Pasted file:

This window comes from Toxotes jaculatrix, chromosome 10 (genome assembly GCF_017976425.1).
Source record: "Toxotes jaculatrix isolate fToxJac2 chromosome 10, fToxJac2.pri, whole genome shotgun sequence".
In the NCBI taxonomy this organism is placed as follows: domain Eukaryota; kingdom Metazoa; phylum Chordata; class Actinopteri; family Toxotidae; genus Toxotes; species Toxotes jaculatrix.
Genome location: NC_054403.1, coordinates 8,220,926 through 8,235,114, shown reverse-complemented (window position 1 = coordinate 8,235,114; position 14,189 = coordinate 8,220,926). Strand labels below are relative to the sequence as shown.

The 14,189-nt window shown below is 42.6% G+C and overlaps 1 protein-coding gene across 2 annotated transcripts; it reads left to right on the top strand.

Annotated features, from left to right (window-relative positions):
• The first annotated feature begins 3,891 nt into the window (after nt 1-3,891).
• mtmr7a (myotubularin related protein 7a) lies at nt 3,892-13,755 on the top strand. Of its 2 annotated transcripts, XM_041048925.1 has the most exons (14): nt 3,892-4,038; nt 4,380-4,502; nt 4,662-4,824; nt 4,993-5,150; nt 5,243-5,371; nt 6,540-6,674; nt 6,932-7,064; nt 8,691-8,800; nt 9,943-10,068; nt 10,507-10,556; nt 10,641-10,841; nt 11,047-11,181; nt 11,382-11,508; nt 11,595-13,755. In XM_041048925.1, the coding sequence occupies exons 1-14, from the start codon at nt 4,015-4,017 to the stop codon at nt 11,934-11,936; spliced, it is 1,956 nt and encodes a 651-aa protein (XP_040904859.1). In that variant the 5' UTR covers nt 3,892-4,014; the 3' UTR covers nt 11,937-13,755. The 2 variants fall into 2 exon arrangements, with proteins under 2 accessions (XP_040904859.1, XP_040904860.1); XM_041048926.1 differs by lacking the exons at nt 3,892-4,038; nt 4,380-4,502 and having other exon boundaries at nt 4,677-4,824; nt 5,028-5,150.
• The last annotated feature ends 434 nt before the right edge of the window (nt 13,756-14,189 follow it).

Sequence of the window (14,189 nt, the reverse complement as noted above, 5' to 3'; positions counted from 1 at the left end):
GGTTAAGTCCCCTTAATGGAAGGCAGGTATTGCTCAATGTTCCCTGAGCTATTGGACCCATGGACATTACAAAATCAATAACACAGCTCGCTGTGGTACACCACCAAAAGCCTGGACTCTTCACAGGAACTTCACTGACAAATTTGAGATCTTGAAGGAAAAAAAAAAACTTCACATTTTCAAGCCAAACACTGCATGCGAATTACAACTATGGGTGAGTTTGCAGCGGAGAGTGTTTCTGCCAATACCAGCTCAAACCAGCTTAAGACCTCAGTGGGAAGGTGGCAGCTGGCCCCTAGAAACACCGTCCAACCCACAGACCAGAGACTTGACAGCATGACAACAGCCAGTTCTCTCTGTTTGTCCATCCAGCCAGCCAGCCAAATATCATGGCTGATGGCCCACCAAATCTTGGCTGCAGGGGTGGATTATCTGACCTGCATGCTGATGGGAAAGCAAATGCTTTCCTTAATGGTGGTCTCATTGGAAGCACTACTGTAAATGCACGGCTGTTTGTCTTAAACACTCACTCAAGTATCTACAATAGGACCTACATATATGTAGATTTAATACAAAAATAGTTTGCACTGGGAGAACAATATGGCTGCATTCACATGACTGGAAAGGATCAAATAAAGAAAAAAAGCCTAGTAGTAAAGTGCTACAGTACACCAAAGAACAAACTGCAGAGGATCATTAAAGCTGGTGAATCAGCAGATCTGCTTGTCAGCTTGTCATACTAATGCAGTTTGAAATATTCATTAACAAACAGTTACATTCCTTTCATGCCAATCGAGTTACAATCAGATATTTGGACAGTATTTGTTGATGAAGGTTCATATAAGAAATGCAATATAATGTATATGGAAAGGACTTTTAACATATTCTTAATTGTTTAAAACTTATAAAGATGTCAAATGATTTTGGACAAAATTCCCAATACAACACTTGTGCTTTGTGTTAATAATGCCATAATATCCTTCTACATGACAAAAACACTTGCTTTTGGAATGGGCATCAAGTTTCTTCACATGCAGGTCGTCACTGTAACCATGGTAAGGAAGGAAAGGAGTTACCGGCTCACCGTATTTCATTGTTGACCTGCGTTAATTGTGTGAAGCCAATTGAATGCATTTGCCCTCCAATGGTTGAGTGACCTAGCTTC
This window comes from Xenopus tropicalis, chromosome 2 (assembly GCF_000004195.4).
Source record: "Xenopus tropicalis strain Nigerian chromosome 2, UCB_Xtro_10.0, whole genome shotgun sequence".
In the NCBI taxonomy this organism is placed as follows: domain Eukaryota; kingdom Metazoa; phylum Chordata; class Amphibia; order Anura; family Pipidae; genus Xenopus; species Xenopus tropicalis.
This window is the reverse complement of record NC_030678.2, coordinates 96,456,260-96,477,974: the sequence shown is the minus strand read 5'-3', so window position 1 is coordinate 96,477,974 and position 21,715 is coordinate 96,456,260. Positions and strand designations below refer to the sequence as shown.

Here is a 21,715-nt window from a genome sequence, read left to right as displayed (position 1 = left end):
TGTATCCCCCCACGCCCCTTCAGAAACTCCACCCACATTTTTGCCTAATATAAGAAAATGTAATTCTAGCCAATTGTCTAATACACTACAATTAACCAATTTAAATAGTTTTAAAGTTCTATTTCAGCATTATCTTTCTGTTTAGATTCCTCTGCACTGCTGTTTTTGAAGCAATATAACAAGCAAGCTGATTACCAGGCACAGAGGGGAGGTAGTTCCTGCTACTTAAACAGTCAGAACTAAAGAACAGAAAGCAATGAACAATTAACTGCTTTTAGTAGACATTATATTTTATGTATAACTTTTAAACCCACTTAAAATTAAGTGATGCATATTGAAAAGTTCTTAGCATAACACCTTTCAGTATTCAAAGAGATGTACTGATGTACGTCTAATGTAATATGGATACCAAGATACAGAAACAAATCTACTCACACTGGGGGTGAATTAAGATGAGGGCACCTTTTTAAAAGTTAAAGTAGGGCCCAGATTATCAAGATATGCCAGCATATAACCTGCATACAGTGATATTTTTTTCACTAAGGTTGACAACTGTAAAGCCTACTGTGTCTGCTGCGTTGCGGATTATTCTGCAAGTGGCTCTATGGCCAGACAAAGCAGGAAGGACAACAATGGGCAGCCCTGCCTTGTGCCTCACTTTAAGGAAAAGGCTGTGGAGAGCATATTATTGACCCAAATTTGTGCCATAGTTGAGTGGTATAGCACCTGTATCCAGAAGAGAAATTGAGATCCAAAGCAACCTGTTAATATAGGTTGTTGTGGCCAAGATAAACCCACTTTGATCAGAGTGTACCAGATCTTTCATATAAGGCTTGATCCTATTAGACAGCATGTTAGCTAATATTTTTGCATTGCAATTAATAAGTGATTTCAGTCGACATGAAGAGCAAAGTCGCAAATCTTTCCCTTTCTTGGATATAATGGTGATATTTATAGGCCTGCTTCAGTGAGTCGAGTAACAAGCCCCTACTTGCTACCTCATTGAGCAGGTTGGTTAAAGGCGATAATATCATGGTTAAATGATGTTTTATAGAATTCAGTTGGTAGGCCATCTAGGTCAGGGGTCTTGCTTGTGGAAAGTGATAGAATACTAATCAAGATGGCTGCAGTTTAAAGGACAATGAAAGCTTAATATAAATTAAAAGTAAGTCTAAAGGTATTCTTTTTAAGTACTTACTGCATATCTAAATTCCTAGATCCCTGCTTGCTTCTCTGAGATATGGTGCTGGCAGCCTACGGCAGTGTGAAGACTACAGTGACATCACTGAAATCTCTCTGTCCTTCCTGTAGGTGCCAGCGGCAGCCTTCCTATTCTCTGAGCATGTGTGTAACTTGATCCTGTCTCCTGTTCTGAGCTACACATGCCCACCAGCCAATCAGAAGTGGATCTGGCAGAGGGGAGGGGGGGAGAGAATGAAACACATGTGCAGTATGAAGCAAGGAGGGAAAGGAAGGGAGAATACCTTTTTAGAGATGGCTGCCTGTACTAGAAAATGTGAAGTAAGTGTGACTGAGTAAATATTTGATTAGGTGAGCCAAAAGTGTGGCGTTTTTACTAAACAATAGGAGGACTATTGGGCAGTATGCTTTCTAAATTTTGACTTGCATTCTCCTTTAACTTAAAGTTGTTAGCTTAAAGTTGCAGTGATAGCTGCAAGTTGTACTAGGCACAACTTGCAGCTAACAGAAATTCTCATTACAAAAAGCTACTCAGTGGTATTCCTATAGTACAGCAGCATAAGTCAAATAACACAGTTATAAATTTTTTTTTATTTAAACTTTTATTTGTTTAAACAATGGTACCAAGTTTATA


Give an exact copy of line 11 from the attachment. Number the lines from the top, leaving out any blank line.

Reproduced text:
GGTTAAGTCCCCTTAATGGAAGGCAGGTATTGCTCAATGTTCCCTGAGCTATTGGACCCATGGACATTACAAAATCAATAACACAGCTCGCTGTGGTACACCACCAAAAGCCTGGACTCTTCACAGGAACTTCACTGACAAATTTGAGATCTTGAAGGAAAAAAAAAAACTTCACATTTTCAAGCCAAACACTGCATGCGAATTACAACTATGGGTGAGTTTGCAGCGGAGAGTGTTTCTGCCAATACCAGCTCAAACCAGCTTAAGACCTCAGTGGGAAGGTGGCAGCTGGCCCCTAGAAACACCGTCCAACCCACAGACCAGAGACTTGACAGCATGACAACAGCCAGTTCTCTCTGTTTGTCCATCCAGCCAGCCAGCCAAATATCATGGCTGATGGCCCACCAAATCTTGGCTGCAGGGGTGGATTATCTGACCTGCATGCTGATGGGAAAGCAAATGCTTTCCTTAATGGTGGTCTCATTGGAAGCACTACTGTAAATGCACGGCTGTTTGTCTTAAACACTCACTCAAGTATCTACAATAGGACCTACATATATGTAGATTTAATACAAAAATAGTTTGCACTGGGAGAACAATATGGCTGCATTCACATGACTGGAAAGGATCAAATAAAGAAAAAAAGCCTAGTAGTAAAGTGCTACAGTACACCAAAGAACAAACTGCAGAGGATCATTAAAGCTGGTGAATCAGCAGATCTGCTTGTCAGCTTGTCATACTAATGCAGTTTGAAATATTCATTAACAAACAGTTACATTCCTTTCATGCCAATCGAGTTACAATCAGATATTTGGACAGTATTTGTTGATGAAGGTTCATATAAGAAATGCAATATAATGTATATGGAAAGGACTTTTAACATATTCTTAATTGTTTAAAACTTATAAAGATGTCAAATGATTTTGGACAAAATTCCCAATACAACACTTGTGCTTTGTGTTAATAATGCCATAATATCCTTCTACATGACAAAAACACTTGCTTTTGGAATGGGCATCAAGTTTCTTCACATGCAGGTCGTCACTGTAACCATGGTAAGGAAGGAAAGGAGTTACCGGCTCACCGTATTTCATTGTTGACCTGCGTTAATTGTGTGAAGCCAATTGAATGCATTTGCCCTCCAATGGTTGAGTGACCTAGCTTC